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The Ocean Blog

Regardless of what continent you live on, the waters that surround it are home to marine invaders. The ocean is teeming with plants and animals willing and able to move beyond their native habitats...
Yolanda Villacampa is a museum specialist in the invertebrate zoology department of Smithsonian's National Museum of Natural History. She is standing surrounded by the invertebrate zoology collection.
Portrait of a scallop with black and white striped lips, whose shell is encrusted with a red sponge.
White abalones are slow-moving, algae-eating mollusks. Rapid overharvesting since the 1970s has resulted in white abalones becoming the first marine invertebrate listed as endangered on the...
Rudist clams are mollusks that went extinct about 65 million years ago. They were the reef builders of the Cretaceous Period, the heyday of the dinosaurs. Today corals have taken over the role...
Melissa Frey, Encyclopedia of Life (EOL) Rubenstein Fellow, examines a Pacific oyster ( Crassostrea gigas ) on a chilly day in Sidney, British Columbia. In addition to holding an EOL Fellowship ,...
Over a 10-year period NOAA scientists have collected 72,000 seawater samples, and their data show that the ocean is becoming more acidic because of climate change -caused warming. That small shift is...
Nudibranchs are mollusks that have evolved from shelled ancestors. Like the reddish-orange Coryphella verrucosa shown here, they're often noted for their vibrant colors and striking forms. View other...
Come one, come all! See the amazing, the astonishing, half-animal, half-plant! Journey to Tampa Bay, Florida, where scientist Skip Pierce and one of his students first made a remarkable discovery...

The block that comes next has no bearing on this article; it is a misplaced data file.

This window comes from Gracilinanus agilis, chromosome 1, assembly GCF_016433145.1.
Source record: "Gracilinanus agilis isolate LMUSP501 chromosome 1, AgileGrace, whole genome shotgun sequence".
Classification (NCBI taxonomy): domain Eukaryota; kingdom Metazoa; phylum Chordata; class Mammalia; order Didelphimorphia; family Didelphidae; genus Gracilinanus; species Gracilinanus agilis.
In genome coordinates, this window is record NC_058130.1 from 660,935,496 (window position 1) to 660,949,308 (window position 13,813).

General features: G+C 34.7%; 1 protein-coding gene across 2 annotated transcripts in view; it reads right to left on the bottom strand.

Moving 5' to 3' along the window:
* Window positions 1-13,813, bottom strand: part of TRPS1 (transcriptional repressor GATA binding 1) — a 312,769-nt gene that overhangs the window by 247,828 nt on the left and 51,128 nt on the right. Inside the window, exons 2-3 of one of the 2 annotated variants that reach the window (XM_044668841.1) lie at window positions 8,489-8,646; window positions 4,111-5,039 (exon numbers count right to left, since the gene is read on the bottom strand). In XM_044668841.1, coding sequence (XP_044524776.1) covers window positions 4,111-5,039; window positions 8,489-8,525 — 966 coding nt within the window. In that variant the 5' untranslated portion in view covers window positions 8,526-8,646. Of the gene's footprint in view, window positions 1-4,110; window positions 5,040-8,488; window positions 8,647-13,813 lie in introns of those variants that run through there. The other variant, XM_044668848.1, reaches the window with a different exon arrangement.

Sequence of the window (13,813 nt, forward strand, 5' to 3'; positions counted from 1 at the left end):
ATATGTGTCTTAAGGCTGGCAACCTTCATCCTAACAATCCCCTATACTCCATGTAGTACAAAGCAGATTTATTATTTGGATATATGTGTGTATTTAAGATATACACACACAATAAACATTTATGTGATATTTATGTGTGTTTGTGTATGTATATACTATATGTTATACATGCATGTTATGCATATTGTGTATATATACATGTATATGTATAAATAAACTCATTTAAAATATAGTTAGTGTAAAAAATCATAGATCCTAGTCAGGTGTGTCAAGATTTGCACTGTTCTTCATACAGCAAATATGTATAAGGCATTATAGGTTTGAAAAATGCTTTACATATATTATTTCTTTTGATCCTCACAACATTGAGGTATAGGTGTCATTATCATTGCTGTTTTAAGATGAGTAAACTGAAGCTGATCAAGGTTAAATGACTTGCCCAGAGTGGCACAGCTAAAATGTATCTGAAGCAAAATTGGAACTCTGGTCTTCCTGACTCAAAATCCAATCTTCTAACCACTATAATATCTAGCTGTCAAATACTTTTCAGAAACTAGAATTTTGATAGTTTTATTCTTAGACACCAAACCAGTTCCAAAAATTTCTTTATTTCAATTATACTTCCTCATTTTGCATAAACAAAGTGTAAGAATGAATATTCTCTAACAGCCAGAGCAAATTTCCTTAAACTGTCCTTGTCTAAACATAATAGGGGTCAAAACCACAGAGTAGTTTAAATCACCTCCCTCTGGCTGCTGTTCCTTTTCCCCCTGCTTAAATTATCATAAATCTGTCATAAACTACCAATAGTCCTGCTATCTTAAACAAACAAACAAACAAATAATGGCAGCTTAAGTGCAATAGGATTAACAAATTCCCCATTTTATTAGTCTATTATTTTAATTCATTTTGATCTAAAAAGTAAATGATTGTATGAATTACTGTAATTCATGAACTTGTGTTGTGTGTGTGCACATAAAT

These two nautiluses ( Nautilus belauensis ) are pictured off the coast of Palau in the Pacific Ocean. There are six living species of nautilus who live in chambered shells. As they get bigger, they...
What can students do to help the ocean? It turns out, a lot! These students from Texas are among dozens from the U.S. and Mexico who are developing action plans on ocean and climate-related issues in...
From the giant squid to microscopic squid babies, squids are beautiful and fascinating. As cephalopods, the same family as octopuses and cuttlefish, they have no bones, and swim head-first through...
During the summer of 1998, scientists at the Virginia Institute of Marine Science made a series of disturbing discoveries in the Chesapeake Bay. In June, they collected an unusual specimen: a single...
A longshoreman stands in front of a large pile of oyster shells on waterfront pier in Atlantic City in 1910. Back then, oysters were incredibly abundant. In the late 1800s, fishermen pulled in 10...
These baby olive ridleys ( Lepidochelys olivacea ) will eventually provide a home to crustaceans, mollusks, and other epibionts. That's according to a survey of epibionts living on mature, nesting...
Rapa whelks , native to Asia, have invaded the Chesapeake Bay and are raising concerns about economic and ecological impacts to the Bay region due to their shellfish diet. Scientists believe that...
Fitting nine of anything on two fingers is impressive. These mollusks and echinoderms are a teeny-tiny sample of the ocean's biodiversity. The Census of Marine Life estimates that there are at least...
The Great Barrier Reef site in Australia was inscribed on the World Heritage List in 1981. The site is the world’s most extensive stretch of coral reef with probably the richest animal diversity...
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